Cardiorenal syndrome: Definition, prevalence, diagnosis, and pathophysiology
- Michael S Kiernan, MD
Michael S Kiernan, MD
- Assistant Professor of Medicine
- Tufts University Medical School
- James E Udelson, MD, FACC
James E Udelson, MD, FACC
- Professor of Medicine and Radiology
- Tufts University School of Medicine
- Mark Sarnak, MD
Mark Sarnak, MD
- Professor of Medicine
- Tufts University School of Medicine
- Marvin Konstam, MD
Marvin Konstam, MD
- Professor of Medicine
- Tufts University School of Medicine
DEFINITION AND CLASSIFICATION
There are a number of important interactions between heart disease and kidney disease. The interaction is bidirectional, as acute or chronic dysfunction of the heart or kidneys can induce acute or chronic dysfunction in the other organ. The clinical importance of such relationships is illustrated by the following observations:
●Mortality is increased in patients with heart failure (HF) who have a reduced glomerular filtration rate (GFR). (See "Cardiorenal syndrome: Prognosis and treatment", section on 'Reduced GFR and prognosis'.)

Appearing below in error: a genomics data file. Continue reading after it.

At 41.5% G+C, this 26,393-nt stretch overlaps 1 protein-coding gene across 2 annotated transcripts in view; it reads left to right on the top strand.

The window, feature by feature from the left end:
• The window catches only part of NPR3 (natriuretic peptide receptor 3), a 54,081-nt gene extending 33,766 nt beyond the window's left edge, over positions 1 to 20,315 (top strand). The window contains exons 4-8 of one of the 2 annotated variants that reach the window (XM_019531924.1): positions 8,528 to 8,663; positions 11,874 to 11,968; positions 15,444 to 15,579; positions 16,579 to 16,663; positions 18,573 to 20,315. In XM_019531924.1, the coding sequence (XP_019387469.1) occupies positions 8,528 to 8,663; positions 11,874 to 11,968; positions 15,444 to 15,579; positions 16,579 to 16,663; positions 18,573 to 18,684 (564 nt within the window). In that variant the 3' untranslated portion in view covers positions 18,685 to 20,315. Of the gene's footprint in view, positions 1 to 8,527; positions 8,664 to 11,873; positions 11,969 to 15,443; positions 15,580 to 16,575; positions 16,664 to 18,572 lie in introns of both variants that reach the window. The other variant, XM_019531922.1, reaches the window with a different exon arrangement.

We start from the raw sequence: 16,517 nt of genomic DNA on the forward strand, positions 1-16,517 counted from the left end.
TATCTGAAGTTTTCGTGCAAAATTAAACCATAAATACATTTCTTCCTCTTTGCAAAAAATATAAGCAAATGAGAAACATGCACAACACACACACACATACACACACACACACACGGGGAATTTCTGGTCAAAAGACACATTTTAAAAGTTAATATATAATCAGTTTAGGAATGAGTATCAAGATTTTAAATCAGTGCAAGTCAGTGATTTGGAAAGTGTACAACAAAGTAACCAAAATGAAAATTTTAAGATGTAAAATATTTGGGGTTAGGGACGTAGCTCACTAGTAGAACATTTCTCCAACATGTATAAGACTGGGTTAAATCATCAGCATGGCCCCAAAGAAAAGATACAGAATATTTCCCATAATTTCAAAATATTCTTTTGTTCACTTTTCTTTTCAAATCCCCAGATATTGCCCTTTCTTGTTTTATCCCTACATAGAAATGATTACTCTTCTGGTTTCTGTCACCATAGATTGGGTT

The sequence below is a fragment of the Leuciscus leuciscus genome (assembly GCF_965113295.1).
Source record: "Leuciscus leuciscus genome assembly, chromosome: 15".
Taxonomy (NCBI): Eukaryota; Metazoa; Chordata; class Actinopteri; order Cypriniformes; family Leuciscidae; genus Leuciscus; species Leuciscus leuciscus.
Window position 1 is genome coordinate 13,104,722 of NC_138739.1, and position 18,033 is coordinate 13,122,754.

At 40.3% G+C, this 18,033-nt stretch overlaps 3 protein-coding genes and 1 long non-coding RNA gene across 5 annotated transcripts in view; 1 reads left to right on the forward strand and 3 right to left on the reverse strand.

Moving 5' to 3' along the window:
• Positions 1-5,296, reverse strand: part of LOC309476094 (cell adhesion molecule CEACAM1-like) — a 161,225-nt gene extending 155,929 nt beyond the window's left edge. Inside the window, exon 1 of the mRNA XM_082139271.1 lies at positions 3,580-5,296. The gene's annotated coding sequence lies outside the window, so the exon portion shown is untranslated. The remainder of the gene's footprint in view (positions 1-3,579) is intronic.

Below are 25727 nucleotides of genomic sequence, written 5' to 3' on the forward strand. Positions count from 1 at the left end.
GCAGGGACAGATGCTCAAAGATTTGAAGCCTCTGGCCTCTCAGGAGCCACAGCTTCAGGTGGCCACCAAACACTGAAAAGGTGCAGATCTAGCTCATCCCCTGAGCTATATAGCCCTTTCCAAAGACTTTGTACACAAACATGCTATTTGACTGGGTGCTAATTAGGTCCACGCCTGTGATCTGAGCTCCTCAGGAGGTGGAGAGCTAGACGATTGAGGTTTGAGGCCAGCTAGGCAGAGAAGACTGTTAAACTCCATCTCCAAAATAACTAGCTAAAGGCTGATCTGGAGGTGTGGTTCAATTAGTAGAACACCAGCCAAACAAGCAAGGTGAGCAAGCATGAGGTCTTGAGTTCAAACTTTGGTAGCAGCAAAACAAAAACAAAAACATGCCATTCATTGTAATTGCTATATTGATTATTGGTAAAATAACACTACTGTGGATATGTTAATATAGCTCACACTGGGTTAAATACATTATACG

●Patients with chronic kidney disease have an increased risk of both atherosclerotic cardiovascular disease and HF, and cardiovascular disease is responsible for up to 50 percent of deaths in patients with renal failure [1,2]. (See "Chronic kidney disease and coronary heart disease", section on 'Introduction'.)
●Acute or chronic systemic disorders can cause both cardiac and renal dysfunction.
The term “cardiorenal syndrome” (CRS) has been applied to these interactions, but the definition and classification have not been clear. A 2004 report from the National Heart, Lung, and Blood Institute defined CRS as a condition in which therapy to relieve congestive symptoms of HF is limited by a decline in renal function as manifested by a reduction in GFR . The reduction in GFR was initially thought to result from a reduction in renal blood flow. However, various studies have demonstrated that cardiorenal interactions occur in both directions and in a variety of clinical settings . (See 'Pathophysiology' below.)To continue reading this article, you must log in with your personal, hospital, or group practice subscription. For more information on subscription options, click below on the option that best describes you:
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